This time of year often brings back memories of Christmases past and we don’t often tell all our memories to the young ones as we don’t want to bore them. However, there are some memories that we hang on to that we know at some time or other we have to share. For me, it is about Horace The Christmas Moth and I feel compelled to tell his story.
As a student in college I served as editor of our school newspaper which came out every two weeks. Right before Christmas we had our Christmas issue and as the calendar would have it, a New Year’s issue would have to come out shortly after the long Christmas break. This meant extra work on my part and I didn’t get to go home when other students did. I would not miss Christmas, but it meant Christmas Eve I would be working in our little newspaper room located on the second floor of a two story house on campus. I knew I would be working late. Then I would wait for my parents to pick me us as my home was only thirty miles from the college.
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There was a problem. Colleges like to save money and the room I was in had no heat and just one small electric light bulb. It was very cold and there was a light snow outside. I bundled up in my warm woolen coat and sat down to type up the last couple stories. (No computers in the 1950s.) I would need to take the newspaper copy to the printer as soon as students returned to campus.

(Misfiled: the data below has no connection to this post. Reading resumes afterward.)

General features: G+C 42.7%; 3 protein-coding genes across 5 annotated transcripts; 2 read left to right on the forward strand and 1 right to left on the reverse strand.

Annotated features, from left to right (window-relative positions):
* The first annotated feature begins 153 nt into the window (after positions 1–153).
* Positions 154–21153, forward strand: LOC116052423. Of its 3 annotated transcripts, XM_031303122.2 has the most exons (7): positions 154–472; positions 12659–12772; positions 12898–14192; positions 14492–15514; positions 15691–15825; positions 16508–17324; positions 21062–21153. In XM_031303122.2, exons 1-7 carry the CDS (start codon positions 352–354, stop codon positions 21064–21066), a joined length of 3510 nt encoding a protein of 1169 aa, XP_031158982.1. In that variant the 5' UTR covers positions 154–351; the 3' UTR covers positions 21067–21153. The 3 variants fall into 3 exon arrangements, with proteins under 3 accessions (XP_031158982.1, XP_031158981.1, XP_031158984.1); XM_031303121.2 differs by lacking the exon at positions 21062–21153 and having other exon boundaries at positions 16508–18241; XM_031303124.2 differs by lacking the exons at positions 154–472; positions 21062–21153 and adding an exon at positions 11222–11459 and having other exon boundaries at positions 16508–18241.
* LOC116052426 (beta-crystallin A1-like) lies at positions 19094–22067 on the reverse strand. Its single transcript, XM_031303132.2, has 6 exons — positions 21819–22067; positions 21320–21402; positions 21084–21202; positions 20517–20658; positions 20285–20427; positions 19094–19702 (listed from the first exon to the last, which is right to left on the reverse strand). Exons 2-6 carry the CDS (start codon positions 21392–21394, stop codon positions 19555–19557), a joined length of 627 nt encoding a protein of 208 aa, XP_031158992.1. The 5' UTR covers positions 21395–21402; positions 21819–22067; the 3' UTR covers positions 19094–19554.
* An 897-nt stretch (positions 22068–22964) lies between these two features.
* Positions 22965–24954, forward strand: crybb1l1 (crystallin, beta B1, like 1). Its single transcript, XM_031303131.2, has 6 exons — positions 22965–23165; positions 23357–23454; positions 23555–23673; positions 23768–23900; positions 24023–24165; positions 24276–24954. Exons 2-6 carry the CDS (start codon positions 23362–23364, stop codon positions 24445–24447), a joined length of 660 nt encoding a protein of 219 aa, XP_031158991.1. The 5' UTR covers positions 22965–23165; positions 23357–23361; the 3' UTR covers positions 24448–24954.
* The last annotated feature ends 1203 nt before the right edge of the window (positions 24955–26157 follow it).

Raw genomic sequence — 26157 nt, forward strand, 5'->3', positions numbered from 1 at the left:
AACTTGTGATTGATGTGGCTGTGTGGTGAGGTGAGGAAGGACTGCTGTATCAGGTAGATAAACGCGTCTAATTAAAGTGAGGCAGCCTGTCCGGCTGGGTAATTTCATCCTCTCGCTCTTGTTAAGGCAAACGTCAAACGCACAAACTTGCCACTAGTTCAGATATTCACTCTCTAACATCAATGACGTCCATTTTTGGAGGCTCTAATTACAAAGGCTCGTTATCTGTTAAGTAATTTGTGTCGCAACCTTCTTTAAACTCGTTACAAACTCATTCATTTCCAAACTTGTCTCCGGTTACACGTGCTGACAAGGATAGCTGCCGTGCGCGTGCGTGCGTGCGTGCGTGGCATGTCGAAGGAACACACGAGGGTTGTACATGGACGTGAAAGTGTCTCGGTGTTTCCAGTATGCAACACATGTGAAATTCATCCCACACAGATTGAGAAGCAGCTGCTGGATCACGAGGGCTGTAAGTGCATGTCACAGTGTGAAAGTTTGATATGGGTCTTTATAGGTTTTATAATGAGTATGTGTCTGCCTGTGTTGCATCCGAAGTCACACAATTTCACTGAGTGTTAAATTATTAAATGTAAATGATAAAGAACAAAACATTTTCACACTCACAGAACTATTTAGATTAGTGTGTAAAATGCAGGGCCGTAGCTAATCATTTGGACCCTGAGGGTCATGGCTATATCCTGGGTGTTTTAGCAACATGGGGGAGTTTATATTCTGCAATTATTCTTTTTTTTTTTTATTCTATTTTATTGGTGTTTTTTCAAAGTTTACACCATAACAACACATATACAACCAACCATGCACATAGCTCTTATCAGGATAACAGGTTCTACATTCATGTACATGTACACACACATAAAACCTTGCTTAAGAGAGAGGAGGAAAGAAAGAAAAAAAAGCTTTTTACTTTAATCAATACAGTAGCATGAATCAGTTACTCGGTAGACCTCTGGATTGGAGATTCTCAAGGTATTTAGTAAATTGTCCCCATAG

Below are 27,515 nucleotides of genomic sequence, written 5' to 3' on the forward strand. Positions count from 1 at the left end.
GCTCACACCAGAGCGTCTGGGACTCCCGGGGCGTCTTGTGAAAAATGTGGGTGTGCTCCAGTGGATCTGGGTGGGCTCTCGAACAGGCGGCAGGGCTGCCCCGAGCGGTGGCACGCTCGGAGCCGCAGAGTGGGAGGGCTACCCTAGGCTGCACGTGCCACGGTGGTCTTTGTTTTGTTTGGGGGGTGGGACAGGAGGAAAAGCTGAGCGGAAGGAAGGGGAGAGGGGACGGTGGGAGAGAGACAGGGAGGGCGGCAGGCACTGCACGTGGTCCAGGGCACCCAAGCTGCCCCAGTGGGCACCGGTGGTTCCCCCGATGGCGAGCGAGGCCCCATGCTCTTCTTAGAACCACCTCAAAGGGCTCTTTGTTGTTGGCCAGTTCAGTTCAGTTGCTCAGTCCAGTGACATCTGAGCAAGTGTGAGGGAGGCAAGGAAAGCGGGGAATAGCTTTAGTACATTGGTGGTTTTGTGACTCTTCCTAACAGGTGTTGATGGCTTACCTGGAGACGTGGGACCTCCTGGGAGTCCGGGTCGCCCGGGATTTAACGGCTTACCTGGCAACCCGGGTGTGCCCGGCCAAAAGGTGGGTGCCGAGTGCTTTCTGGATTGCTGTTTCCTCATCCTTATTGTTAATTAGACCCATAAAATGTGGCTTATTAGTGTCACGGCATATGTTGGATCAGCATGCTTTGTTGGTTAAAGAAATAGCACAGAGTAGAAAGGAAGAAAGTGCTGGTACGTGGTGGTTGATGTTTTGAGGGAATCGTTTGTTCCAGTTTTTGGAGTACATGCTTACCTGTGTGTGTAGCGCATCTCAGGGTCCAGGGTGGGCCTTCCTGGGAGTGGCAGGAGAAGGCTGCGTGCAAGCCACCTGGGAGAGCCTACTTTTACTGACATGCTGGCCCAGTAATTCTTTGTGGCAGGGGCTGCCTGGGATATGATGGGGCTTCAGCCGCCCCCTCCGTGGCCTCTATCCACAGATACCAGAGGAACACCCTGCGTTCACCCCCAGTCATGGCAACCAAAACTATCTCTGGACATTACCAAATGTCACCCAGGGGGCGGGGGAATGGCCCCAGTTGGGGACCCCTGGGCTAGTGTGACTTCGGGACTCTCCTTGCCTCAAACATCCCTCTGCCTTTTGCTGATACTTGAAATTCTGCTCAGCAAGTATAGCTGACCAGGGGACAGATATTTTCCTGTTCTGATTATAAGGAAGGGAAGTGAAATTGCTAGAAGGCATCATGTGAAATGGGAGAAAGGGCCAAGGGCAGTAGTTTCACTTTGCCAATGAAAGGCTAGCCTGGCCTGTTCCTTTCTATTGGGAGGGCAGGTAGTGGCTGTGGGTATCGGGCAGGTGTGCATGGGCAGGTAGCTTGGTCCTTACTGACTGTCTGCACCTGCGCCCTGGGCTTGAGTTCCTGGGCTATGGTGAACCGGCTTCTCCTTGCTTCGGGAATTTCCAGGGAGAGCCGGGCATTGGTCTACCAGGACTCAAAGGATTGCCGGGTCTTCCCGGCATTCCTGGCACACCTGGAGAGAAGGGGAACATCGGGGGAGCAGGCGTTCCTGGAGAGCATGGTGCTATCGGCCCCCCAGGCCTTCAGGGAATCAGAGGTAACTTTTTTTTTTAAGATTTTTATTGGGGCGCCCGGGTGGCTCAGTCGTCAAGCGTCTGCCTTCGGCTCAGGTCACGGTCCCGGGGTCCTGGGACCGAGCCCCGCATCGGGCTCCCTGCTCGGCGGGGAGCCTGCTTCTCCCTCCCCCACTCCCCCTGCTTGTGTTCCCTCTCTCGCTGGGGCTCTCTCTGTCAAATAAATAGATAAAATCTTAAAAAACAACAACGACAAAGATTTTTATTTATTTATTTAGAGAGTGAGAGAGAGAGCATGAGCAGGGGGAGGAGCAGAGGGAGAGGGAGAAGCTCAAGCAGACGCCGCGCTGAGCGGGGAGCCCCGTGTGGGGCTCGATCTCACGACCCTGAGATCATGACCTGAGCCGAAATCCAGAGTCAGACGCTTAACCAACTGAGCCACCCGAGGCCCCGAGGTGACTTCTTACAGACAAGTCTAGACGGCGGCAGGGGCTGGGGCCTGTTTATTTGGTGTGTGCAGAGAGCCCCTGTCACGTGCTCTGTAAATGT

As I worked I noticed something fluttering by the light, it was a moth. Now I am not a fan of moths, my first impulse was to swat them. However, I kind of felt like this one was keeping me company and I called him Horace. To my tiring eyes he seemed to have a personality and some times he would actually circle down and land on the typewriter like he was inspecting my work. More likely serving as my muse.
Finally at midnight I finished and the room seemed terribly cold. I looked at Horace and knew that once I left the room I would have to turn the warm light out. With a pang of conscience I knew he would surely die and he was after all one of God’s creatures. I also knew I could not leave the light on. As I put the finished articles in my briefcase and headed for the door and the light switch he seemed ready to accept his fate and lighted on the typewriter, his wings shivering.
I couldn’t leave him like that. I took off my woolen coat and laid it on the desk saying, “Here, this will keep you warm until morning.” And so help me, something happened hard to believe. He settled on the coat and he was crying in gratitude. Yes, actually crying. He cried and cried.
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